During her first week, we worked on saddling, haltering, blanketing, grooming, etc. There was no end to the rudeness she displayed; she would run ahead while being led, or swing a well-aimed haunch, it seemed her ears were always pinned. I had never seen a horse with such a miserable personality.
Our policy with a new member of the herd is they are generally given as much time as they need to be acquainted with everything prior to being put in work. At her slow pace, I didn’t know how much longer she would need to acquire respectable manners. I kept trying to win her over by continuing to guide her with compassion and consideration.
Finally, she was doing well enough on the lunge, so riding was the obvious next step. Well, more good news, Dusty had major issues with the mounting block. A great deal of patience was required throughout the entire mounting process. The ‘Princess’, permitted no one to get aboard without a major disagreement, she would step backward, forward or sideways making it almost impossible to swing a leg over safely. Depending on her mood, if you mounted successfully, you might be treated to a session of spinning, running backwards or crabbing sideways,. Dusty had quite a repertoire of inventive antics to get out of work.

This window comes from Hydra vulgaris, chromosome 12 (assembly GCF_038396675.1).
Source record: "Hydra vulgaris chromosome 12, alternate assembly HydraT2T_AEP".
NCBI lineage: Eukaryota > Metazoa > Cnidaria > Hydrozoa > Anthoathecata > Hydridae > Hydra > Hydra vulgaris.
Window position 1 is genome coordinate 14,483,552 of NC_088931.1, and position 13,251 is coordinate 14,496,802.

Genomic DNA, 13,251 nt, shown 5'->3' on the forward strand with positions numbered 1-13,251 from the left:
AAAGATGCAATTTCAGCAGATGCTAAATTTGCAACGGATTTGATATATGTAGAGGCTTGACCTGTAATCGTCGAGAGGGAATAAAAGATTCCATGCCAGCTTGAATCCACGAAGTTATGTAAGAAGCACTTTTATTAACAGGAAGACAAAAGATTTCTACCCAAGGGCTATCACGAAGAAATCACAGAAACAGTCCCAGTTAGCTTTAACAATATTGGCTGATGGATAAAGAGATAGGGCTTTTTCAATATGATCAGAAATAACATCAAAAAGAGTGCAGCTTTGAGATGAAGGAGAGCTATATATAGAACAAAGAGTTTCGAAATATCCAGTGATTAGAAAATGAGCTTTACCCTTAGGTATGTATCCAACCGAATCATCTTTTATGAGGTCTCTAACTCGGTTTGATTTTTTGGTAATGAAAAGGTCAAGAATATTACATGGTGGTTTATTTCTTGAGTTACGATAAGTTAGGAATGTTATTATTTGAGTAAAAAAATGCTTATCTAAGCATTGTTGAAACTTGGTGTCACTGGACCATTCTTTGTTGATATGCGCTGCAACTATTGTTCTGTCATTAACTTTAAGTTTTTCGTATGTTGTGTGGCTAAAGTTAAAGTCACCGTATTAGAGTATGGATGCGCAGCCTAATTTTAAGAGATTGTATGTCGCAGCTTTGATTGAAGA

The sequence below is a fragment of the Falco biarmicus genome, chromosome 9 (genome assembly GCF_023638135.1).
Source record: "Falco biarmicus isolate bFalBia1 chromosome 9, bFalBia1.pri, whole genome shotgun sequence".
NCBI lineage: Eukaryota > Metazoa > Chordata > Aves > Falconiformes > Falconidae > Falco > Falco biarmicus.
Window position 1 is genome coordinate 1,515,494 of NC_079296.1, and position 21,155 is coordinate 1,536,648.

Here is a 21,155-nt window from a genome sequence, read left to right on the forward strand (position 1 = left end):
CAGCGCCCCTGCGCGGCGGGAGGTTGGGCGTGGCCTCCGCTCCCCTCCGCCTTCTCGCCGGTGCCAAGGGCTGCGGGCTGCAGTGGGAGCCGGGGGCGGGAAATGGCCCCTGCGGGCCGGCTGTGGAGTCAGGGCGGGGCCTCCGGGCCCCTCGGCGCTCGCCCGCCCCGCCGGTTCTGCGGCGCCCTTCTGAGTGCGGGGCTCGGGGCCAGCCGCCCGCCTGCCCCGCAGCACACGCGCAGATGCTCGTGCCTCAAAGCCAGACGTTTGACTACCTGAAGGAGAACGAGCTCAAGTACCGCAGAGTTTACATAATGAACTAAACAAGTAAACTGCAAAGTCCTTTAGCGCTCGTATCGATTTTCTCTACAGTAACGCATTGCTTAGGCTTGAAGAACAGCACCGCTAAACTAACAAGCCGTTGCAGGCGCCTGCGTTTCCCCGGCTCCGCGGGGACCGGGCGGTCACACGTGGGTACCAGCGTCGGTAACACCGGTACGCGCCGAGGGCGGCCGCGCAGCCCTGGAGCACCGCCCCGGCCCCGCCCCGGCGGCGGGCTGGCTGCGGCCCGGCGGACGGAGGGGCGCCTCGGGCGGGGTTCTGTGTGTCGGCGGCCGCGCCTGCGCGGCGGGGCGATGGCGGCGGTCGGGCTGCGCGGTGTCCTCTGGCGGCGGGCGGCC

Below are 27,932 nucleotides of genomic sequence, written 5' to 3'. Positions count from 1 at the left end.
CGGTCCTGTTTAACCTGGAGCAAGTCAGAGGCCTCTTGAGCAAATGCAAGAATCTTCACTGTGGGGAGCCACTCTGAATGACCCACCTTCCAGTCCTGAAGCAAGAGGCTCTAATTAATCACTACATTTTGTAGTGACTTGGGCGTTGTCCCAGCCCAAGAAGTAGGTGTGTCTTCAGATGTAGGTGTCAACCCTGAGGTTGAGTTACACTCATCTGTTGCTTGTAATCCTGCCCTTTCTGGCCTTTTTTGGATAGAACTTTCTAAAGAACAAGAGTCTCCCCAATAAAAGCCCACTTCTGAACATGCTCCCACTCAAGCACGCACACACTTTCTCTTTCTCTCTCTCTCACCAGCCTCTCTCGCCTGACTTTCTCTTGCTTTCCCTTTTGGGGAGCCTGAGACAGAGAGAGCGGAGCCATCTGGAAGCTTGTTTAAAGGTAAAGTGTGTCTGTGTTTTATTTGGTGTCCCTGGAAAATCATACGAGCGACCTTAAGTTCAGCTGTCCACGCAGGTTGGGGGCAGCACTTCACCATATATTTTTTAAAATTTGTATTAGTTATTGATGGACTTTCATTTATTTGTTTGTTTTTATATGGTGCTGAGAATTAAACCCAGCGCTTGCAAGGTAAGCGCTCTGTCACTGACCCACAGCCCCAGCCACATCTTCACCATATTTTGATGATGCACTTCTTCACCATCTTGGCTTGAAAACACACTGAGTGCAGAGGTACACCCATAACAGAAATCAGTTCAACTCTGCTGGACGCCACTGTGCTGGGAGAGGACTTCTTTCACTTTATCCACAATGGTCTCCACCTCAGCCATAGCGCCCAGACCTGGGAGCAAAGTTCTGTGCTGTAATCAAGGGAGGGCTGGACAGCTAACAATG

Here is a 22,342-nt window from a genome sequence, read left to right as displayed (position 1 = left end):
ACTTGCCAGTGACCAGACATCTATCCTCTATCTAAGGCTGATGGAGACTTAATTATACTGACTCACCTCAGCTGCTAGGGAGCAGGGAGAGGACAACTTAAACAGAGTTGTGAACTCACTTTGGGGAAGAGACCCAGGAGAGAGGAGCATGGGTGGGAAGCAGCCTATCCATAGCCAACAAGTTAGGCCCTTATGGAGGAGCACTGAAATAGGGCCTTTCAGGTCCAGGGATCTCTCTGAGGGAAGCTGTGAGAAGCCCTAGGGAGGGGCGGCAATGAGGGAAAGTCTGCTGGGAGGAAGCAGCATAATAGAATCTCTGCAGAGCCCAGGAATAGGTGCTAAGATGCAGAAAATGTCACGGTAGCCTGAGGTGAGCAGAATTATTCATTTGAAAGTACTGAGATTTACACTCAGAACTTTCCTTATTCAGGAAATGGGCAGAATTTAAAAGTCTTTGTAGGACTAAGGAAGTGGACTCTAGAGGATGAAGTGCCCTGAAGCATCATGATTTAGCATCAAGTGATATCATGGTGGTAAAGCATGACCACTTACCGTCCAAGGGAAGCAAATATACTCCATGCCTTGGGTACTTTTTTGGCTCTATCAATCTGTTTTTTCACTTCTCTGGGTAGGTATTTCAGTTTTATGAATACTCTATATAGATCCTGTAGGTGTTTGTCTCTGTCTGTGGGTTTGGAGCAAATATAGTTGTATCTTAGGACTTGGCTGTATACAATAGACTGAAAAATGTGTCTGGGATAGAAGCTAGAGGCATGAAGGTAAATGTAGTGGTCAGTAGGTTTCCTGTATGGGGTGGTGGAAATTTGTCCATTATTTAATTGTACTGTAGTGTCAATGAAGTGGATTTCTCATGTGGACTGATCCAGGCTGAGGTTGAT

One episode in particular comes to mind. My foot was in the stirrup and as I was just about to swing my leg over, she trotted away with me hanging off the side, being annoyed at this inconvenience she reared. I came off still holding the reins. Looking down her nose at me with arrogance, she purposely stomped on my foot. As if to say, “so there, what do you think of that”? Instead of being angry, I thought it was fairly amusing and true to her character. A lot of patience was definitely required to deal with this horse. Dusty was a self-important haughty mare, with an appalling attitude.
The following excerpt found online seemed to highlight Dusty’s philosophy on life:
Great legs and a nice rear will get you anywhere in life. Big, brown eyes help too.